Born in Barreiro, Belo Horizonte region, Itsa has been practicing breaking since she was 11 years old. Now 22, he won for the second consecutive time the National Breaking Championship, held on October 3rd.
During these eleven years of career, he joined the group Corpo, Cirque du Soleil and now, in November, he lands in Poland to represent Brazil in the World Finals of the dance competition.
Sport is a new Olympic sport and Brazil occupies a prominent place
Breaking emerged in the mid-1970s in the ghettos of New York and soon spread around the world. Dance is contemporary with other urban cultural manifestations such as hip hop and rap, and from 2024 onwards, it becomes part of the Olympic sports scene. Brazil occupies a prominent place in the international competition and our athletes, as happened with skateboarding in 2021, are a mirror for the world.
To talk about dance, the recently won award and tell about the gifts and challenges of the profession, the Brazil in fact talked to Itsa. In the interview, Itsa, who identifies himself as a non-binary person, states that in addition to art, he also brings reflections on society and the role that culture plays in our lives to the breaking stages.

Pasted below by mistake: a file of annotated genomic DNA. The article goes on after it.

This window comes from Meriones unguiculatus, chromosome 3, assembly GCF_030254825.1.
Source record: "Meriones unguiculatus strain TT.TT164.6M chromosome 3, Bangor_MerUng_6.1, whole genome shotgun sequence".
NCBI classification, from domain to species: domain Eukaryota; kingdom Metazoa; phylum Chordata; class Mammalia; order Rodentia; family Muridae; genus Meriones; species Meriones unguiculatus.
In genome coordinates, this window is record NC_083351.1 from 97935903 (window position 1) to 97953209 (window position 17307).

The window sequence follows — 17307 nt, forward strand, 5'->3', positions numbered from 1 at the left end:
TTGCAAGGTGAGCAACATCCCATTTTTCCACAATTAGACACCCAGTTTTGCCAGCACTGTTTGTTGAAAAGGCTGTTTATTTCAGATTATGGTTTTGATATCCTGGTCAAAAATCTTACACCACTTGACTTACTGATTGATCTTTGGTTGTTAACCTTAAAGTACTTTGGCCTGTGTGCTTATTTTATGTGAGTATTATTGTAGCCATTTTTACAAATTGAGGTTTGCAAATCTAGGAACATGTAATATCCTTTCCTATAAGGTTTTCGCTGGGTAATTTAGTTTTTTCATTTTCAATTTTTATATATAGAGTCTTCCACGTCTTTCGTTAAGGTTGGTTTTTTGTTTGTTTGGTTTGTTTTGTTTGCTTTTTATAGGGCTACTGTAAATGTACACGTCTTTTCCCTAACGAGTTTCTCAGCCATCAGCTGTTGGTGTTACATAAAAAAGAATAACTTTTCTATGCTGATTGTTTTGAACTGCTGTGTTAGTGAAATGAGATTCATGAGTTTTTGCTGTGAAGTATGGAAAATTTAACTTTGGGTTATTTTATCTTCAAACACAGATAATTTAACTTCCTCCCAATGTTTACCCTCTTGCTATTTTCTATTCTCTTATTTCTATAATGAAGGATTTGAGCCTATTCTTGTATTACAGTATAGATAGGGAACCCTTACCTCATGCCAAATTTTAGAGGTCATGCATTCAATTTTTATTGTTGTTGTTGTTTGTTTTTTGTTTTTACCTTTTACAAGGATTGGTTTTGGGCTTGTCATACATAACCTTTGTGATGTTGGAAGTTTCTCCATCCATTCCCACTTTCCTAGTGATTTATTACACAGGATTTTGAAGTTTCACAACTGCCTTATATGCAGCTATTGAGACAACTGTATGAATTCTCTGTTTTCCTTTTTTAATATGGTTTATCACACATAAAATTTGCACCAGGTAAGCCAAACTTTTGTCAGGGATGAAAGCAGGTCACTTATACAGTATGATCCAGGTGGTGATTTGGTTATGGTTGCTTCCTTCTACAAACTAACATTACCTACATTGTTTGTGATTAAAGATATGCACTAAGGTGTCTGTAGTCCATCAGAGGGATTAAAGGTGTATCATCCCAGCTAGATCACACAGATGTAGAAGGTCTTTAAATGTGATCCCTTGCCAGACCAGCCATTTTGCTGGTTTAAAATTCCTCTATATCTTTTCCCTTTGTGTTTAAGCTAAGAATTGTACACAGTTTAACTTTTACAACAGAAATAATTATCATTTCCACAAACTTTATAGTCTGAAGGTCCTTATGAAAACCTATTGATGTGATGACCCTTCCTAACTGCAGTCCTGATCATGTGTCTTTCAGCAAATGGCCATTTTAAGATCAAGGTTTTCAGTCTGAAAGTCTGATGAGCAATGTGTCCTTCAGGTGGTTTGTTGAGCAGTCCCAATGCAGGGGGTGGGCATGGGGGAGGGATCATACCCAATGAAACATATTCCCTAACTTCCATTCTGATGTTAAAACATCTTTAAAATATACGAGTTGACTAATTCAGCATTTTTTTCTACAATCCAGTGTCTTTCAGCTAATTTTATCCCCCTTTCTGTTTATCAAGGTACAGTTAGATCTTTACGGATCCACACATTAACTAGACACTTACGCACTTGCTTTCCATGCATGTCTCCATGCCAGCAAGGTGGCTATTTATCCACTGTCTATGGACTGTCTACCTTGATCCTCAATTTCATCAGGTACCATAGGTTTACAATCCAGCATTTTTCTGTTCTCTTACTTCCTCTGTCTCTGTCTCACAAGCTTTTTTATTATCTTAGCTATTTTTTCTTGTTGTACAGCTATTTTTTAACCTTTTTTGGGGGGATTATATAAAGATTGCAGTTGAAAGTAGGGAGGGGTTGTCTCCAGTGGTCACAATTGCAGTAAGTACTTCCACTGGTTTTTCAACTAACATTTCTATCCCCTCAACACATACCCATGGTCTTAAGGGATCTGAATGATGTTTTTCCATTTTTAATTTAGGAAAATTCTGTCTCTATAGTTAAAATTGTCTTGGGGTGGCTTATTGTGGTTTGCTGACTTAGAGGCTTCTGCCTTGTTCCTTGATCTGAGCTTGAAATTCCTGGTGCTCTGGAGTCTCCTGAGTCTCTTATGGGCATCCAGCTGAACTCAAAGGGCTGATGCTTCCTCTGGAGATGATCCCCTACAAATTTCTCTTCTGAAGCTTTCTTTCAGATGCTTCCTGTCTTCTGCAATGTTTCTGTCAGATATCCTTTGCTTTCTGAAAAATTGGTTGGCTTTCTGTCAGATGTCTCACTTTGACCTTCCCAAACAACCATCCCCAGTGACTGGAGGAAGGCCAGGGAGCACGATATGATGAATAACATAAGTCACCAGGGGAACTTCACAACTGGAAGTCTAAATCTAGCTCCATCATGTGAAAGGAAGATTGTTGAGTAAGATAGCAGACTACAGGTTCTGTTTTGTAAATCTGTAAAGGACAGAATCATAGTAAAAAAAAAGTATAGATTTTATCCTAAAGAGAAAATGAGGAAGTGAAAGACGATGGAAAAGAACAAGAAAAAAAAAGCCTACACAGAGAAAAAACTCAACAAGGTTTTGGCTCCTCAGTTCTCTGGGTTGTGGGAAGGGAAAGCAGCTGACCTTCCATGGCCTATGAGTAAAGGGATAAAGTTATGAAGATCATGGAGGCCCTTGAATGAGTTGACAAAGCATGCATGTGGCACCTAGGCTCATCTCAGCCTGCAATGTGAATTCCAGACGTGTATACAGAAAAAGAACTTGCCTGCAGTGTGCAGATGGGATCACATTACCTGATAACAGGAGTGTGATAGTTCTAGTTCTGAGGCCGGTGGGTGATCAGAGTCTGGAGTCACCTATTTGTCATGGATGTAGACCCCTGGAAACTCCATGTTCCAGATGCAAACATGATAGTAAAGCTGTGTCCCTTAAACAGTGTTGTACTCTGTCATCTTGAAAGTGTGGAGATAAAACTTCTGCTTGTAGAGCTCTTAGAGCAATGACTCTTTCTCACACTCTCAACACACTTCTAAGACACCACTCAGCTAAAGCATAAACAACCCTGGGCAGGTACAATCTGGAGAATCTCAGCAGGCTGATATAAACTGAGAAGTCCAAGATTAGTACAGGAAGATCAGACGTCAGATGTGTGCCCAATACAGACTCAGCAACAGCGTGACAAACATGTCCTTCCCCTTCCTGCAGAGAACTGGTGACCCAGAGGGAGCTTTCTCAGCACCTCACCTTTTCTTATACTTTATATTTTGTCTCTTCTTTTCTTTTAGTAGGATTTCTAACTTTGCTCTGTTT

Brasil de Fato – At just 22 years old, you already have two national breaking awards, an extensive curriculum and an 11-year career. Tell us how your relationship with breaking started?
I started dancing when I was 11 years old, after my cousin who was already dancing moved to the side of my house. He had an MDF board and he always put it in the backyard and danced. One day I decided to jump over the wall and ask him to teach me. And that’s when it all started.
He took me to the Lindeia Regina Cultural Center and also to a program called Escola Aberta. Since then I started dancing and never stopped. The Cultural Center was where I started to participate in dance battles and other breaking competitions. And then I didn’t stop anymore.
I participated in social projects such as Valor de Minas and the Corpo Cidadão social project. At the age of 17 I joined a dance company in Belo Horizonte where I stayed for nine months, then I taught at an integrated school for a year. That’s when I auditioned for Cirque du Soleil.
In addition to art, Itsa also brings reflections on society to the breaking stages
So I started working with Soleil in 2018 and this whole year I’ve been traveling and performing at various shows all over the world. Then, by chance, in 2019 (and I really like chance) I was on Cirque’s break. It was a very rare thing to happen, for us to come home between tours, and then I came back and there was the Red Bull regional qualifier here in Belo Horizonte.
I participated in the regional and won. I had another break right at Red Bull’s national final, which was in São Paulo. It was really by chance, because that was very rare. And then I participated in the national final. I had just recovered from an injury and danced with my foot bandaged. I think it’s important to say this, because it was only possible to dance because I had psychological and physiotherapy support from Cirque, after I was injured at a concert. This support ended up helping me to prepare for the final and I won the national final in 2019.